Pompeii felt like a Roland Emmerich disaster film but with plots from Titanic and Gladiator. It spewed more terrible, lazy dialog at me than the titular volcano spewed fireballs. Every plot point felt forced, it was riddled with anachronisms, and the sets looked fake and/or obvious CG. Kit Harrington perpetually wore his signature befuddled look, and Kiefer Sutherland hammed up his performance so much I think he thought it was a comedy. And the actual volcanic disaster part of the plot was hidden behind boring sword-and-sandal cliches until I could no longer be bothered to care.
The animation was fantastic, the new dragons fun, and the story well-plotted, but none of it felt nearly as funny or clever as the first film. It also had some odd pacing, with the slower dramatic family moments clashing with the central conflict’s foreboding urgency. If I wasn’t so distracted with comparing it to its predecessor, I’m sure I would’ve been enthralled, especially by the dragon battles, but it just couldn’t surpass that strong precedent.
This season’s “All men must die” tagline certainly proved apt, and the show continued to reenforce how choosing favorite characters is not a good idea. The Red Wedding from last season saw the deaths of many major players, but not since Season 1 have we seen so many fall, and in such creative, satisfying ways. The full-episode battle at The Wall was easily the best battle scene I’ve watched on television. There were of course plenty of great performances, especially The Hound, Tywin, and predictably, Tyrion. Lots of interesting developments left most characters at the ends of arcs, so that the season felt wrapped up, but with plenty of intriguing uncertainty about where things will go from here.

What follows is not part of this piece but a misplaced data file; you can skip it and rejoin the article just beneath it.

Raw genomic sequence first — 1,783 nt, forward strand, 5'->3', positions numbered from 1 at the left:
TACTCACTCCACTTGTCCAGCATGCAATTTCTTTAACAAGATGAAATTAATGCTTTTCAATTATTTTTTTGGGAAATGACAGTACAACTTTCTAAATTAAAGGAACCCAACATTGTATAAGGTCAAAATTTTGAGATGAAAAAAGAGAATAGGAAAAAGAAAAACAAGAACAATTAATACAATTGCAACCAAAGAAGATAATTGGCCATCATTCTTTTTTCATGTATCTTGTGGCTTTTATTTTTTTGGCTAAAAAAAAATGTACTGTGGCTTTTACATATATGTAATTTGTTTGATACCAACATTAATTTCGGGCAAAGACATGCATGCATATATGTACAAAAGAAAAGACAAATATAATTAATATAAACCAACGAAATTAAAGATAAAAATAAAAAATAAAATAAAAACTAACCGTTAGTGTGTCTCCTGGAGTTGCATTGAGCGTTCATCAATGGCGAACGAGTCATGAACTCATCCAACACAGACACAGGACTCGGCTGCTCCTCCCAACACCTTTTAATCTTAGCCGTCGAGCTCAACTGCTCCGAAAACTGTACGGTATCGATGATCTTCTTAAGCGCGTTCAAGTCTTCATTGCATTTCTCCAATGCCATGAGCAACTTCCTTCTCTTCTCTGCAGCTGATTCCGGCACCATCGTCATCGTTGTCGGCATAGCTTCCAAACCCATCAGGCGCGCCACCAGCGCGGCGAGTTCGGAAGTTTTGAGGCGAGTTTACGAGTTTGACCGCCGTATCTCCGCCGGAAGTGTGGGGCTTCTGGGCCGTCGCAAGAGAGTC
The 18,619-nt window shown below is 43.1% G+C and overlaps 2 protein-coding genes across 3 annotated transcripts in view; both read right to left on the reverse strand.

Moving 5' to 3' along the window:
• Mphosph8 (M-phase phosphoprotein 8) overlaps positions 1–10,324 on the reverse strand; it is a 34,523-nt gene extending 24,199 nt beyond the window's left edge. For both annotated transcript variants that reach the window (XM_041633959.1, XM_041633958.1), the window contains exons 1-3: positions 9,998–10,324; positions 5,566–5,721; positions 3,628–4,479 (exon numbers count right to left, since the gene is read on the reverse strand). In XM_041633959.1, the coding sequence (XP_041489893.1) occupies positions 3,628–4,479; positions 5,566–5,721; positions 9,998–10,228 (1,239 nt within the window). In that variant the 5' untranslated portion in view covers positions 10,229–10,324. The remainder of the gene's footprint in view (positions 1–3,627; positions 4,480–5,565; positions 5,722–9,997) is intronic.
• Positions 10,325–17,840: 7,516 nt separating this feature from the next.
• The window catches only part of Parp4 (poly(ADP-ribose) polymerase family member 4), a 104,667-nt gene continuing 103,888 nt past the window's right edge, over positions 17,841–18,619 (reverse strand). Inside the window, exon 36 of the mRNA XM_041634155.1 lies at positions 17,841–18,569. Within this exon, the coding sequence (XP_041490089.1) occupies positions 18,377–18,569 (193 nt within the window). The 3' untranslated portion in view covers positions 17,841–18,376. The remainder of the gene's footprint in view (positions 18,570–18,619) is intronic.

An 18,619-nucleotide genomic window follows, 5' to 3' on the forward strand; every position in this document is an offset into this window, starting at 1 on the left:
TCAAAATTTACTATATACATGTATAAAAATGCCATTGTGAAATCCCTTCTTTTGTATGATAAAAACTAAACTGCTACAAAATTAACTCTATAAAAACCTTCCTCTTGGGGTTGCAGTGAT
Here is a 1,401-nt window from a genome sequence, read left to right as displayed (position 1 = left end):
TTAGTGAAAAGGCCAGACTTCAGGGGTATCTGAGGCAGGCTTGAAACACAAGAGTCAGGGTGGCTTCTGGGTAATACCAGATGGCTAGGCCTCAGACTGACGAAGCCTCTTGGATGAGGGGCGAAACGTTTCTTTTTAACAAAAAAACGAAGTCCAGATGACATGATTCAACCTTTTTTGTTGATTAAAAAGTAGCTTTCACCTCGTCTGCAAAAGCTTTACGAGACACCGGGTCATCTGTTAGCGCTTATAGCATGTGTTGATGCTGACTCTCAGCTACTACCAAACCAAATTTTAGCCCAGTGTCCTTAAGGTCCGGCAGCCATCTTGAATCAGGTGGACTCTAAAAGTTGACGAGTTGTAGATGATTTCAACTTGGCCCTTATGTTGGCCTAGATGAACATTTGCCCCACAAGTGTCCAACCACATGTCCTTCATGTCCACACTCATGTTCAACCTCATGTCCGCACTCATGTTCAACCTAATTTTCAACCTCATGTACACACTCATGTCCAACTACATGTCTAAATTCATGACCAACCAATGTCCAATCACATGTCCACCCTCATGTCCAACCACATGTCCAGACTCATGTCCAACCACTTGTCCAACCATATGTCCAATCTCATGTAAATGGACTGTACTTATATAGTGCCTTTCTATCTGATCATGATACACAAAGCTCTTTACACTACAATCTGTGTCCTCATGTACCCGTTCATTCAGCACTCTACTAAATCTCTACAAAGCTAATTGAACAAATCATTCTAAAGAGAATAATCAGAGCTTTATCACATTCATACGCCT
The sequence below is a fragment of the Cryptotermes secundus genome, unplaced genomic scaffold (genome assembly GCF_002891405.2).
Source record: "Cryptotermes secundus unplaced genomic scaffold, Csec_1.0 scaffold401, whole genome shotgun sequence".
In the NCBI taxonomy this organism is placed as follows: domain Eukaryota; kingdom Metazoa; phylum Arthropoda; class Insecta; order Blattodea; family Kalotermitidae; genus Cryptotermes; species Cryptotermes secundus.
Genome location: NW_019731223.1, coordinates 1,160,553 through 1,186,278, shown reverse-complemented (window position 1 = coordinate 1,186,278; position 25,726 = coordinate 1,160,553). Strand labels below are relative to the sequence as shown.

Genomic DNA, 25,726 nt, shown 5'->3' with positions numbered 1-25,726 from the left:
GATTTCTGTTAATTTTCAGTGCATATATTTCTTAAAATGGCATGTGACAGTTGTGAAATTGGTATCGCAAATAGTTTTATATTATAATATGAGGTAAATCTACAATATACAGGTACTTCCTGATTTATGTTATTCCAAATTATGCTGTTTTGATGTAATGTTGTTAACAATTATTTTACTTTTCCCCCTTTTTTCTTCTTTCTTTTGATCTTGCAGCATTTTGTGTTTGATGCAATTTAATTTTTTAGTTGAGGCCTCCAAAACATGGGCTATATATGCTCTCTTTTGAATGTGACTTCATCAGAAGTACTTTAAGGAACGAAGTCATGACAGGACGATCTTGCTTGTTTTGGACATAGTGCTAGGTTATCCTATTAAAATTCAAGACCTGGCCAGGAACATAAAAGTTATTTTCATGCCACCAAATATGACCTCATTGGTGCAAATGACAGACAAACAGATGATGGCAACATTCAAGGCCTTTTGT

It’s nearly impossible to review this season without focusing on the divisive penultimate episode. While it can be argued that it crossed too far past “bold” or “daring” into something more akin to “sensationalist”, no one should claim it was boring. But the lead up to that beautiful episode had loads of fantastic moments too. Jamie underwent some interesting character “growth” and Peter Dinklage further showed why he earned his accolades. Arya continued to entertain, mostly due to her hanging out with the coolest minor characters on the show. Daenerys had a great moment of badassery mid-season but then her story got a bit redundant.
There was quite a different tone than season 1; with significantly more magical goings-on. Though I enjoyed the first season more, I think that may have been from watching it all in one sitting, rather than weekly as I did this time around. The stakes seemed higher this season, but the consequences weren’t as dramatic. There were some incredible moments though, especially in the penultimate episode (written by Martin himself.) I loved some of the new characters, anxiously wondering about their inevitable demises. The wait for season 3 will be painful.
Like most shows with such a numerous cast, it took a bit to establish each of the characters, but they did so quickly enough that I wasn’t ever lost. Lots of different plot lines with different emotional underscores melded seamlessly as I discovered the goals and faults of all the various central characters. I raged at the characters I was supposed to hate, felt for those for whom sympathy was expected, and celebrated those who I couldn’t help but root for. I eagerly await season two.